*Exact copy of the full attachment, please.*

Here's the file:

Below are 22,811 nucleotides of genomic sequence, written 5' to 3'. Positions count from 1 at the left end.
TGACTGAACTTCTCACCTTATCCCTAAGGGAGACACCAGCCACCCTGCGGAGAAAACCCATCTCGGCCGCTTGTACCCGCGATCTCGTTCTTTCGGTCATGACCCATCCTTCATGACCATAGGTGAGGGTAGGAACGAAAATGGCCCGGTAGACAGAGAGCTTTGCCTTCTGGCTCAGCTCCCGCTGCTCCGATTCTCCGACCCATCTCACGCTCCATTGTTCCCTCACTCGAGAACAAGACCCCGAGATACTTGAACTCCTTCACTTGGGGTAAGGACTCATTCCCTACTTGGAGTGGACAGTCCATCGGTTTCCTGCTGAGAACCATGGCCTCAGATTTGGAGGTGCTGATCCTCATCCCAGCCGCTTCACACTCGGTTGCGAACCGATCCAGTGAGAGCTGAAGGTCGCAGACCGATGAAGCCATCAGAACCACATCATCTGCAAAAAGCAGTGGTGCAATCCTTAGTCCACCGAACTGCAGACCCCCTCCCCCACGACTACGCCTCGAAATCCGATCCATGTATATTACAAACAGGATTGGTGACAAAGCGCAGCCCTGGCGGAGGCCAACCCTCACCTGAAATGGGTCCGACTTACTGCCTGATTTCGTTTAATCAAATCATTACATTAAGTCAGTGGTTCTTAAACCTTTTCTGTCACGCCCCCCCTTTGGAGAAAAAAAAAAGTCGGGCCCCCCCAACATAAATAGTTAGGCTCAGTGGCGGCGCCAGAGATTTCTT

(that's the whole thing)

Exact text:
Below are 22,811 nucleotides of genomic sequence, written 5' to 3'. Positions count from 1 at the left end.
TGACTGAACTTCTCACCTTATCCCTAAGGGAGACACCAGCCACCCTGCGGAGAAAACCCATCTCGGCCGCTTGTACCCGCGATCTCGTTCTTTCGGTCATGACCCATCCTTCATGACCATAGGTGAGGGTAGGAACGAAAATGGCCCGGTAGACAGAGAGCTTTGCCTTCTGGCTCAGCTCCCGCTGCTCCGATTCTCCGACCCATCTCACGCTCCATTGTTCCCTCACTCGAGAACAAGACCCCGAGATACTTGAACTCCTTCACTTGGGGTAAGGACTCATTCCCTACTTGGAGTGGACAGTCCATCGGTTTCCTGCTGAGAACCATGGCCTCAGATTTGGAGGTGCTGATCCTCATCCCAGCCGCTTCACACTCGGTTGCGAACCGATCCAGTGAGAGCTGAAGGTCGCAGACCGATGAAGCCATCAGAACCACATCATCTGCAAAAAGCAGTGGTGCAATCCTTAGTCCACCGAACTGCAGACCCCCTCCCCCACGACTACGCCTCGAAATCCGATCCATGTATATTACAAACAGGATTGGTGACAAAGCGCAGCCCTGGCGGAGGCCAACCCTCACCTGAAATGGGTCCGACTTACTGCCTGATTTCGTTTAATCAAATCATTACATTAAGTCAGTGGTTCTTAAACCTTTTCTGTCACGCCCCCCCTTTGGAGAAAAAAAAAAGTCGGGCCCCCCCAACATAAATAGTTAGGCTCAGTGGCGGCGCCAGAGATTTCTT